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What to Say – or not – to Addicts in Church

Originally posted at: https://applyingmybeliefs.wordpress.com/2016/06/11/what-to-say-or-not-to-addicts-in-church/

by applyingmybeliefs

I’ve heard some interesting things said in church about those who are compulsively stuck in behaviors or addicted to something and/or their problems.  For those who would like to do a better job of addressing addiction and addicts that are in their churches I thought I would write this basic primer.

What not to say!

  1. Addiction is sinful.

An alternative to this I hear is, “Addiction is sin.”  When I hear this or its many variations I think so many things.  The biggest is, “Do you know that every person has an addiction?”  Even the most pious churchgoer is addicted to something, and a skilled addiction specialist might take just a few minutes to figure out what it is.  Examples of hidden addictions are; gossip, judgmentalism, perfectionism and religion.  How many of us think that because we don’t do cocaine we are not addicts?  This elevates this kind of declaration to a statement of condemnation; and the speaker of it is usually unaware that they condemning others.

Consider a person with colon cancer.  How many of us would tell them they have cancer because of their sin of eating too much red meat?  No, we wouldn’t do this.  Then why tell an addict their trouble is because of their sin?  Addiction is recognized by most experts as a disease.  If we assume this is true then just as we wouldn’t tell a person their cancer is due to their sin, why tell a food addict their disease is due to their sin?

I am not saying that sin is not involved is the development of addictions, I am saying be thoughtful about believing that sin and addiction are synonymous.  I am also saying to heed Jesus words about judging others and thereby being hypocritical.  (Mt 7:1-5)

  1. Addiction is from the devil.

Alternatives are, “Addiction is demon possession” and “Addicts are demon-possessed” or the more sophisticated, “Addiction is a disease stimulated through the influence of unseen powers.”  How about those?  As if addiction isn’t enough of a problem for those who struggle, now they have to add the burden of being accused of being demon-possessed or under the control of demons.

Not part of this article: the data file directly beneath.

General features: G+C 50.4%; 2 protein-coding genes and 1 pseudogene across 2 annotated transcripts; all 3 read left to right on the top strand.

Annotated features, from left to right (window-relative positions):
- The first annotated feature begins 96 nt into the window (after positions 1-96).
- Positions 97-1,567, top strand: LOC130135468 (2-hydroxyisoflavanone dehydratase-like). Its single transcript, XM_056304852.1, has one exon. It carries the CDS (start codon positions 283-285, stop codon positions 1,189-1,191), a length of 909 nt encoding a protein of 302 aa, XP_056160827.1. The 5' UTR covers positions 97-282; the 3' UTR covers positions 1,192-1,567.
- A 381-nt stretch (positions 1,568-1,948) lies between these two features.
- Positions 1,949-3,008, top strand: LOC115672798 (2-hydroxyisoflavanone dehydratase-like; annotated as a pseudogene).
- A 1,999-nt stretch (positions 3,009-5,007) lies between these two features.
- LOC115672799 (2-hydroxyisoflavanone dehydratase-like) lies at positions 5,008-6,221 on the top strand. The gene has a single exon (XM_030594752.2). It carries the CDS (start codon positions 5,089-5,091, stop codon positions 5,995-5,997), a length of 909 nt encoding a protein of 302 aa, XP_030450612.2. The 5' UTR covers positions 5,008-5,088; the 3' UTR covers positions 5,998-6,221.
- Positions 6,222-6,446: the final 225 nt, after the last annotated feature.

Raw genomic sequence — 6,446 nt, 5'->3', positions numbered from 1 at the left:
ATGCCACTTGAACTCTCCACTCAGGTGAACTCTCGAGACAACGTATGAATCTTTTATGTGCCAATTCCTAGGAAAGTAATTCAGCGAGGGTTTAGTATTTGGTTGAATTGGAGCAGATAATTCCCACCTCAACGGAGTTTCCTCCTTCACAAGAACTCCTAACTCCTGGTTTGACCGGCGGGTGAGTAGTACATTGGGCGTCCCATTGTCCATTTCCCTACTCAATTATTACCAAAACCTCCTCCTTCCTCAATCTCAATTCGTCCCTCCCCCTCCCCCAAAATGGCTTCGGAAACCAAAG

Addicts struggle with the problem of their (normally) unwanted compulsions and now some well-meaning Christian tells them that they have both the pressure of the addiction and that an unseen powerful force is controlling them.  Is it any wonder that addicts reject conventional churches?  This demon-possessed message introduces an extra layer of hopelessness to an addict’s life, the exact opposite of what Jesus did when he met addicts in his holy land wanderings.

On top of this foolish statement to the addict, what are their family members supposed to think?  What does it do to their hopes for recovery for the child, parent or cousin?

Having said that, I do want to acknowledge that some addicts may have indeed been influenced by negative supernatural forces.  BUT, this is rare!  When qualified people look at the details of most of the addict’s stories common and normal psychological factors are present such as childhood issues, major losses, medical trauma or unhealthy human influence.

  1. Addiction is God’s judgment.

Maybe you’ve heard the variant, “Addiction is God’s punishment.”  This is so wrong and when I hear it I cringe.  It reminds me of public statements visible Christian leaders made about AIDS being God’s judgment on homosexuals or the 9/11 attacks being God’s punishment on America because of its moral lapses.

Start with this:

Rom 8:1 – There is therefore now no condemnation for those who are in Christ Jesus.

Heb 12:6 – For the Lord disciplines the one he loves, and chastises every son whom he receives.

Here we see that God does not condemn His people and He does discipline them.  This is not semantics.  Punishment is meted out by one person or entity on its own behalf, for its own reasons or benefit.  For example, we punish criminals on behalf of society.  Discipline is exercised for the purpose of edification, training or correction of a person for their benefit; it may even hurt or possibly harm the disciplining individual.  An example here is that a parent may ground their child for not doing their homework; the parent gets no joy out of it, it is solely for their child.

Addiction strikes believers and non-believers alike.  As God’s word says, “It rains on the just and the unjust.” (Mt 5:45)  Therefore, speaking about addicts in terms of “God giving them what they deserve” is bad theology.  It impugns God’s character and says more about the speaker than the addict.

God is not interested in striking addicts down through their struggles.  God says this: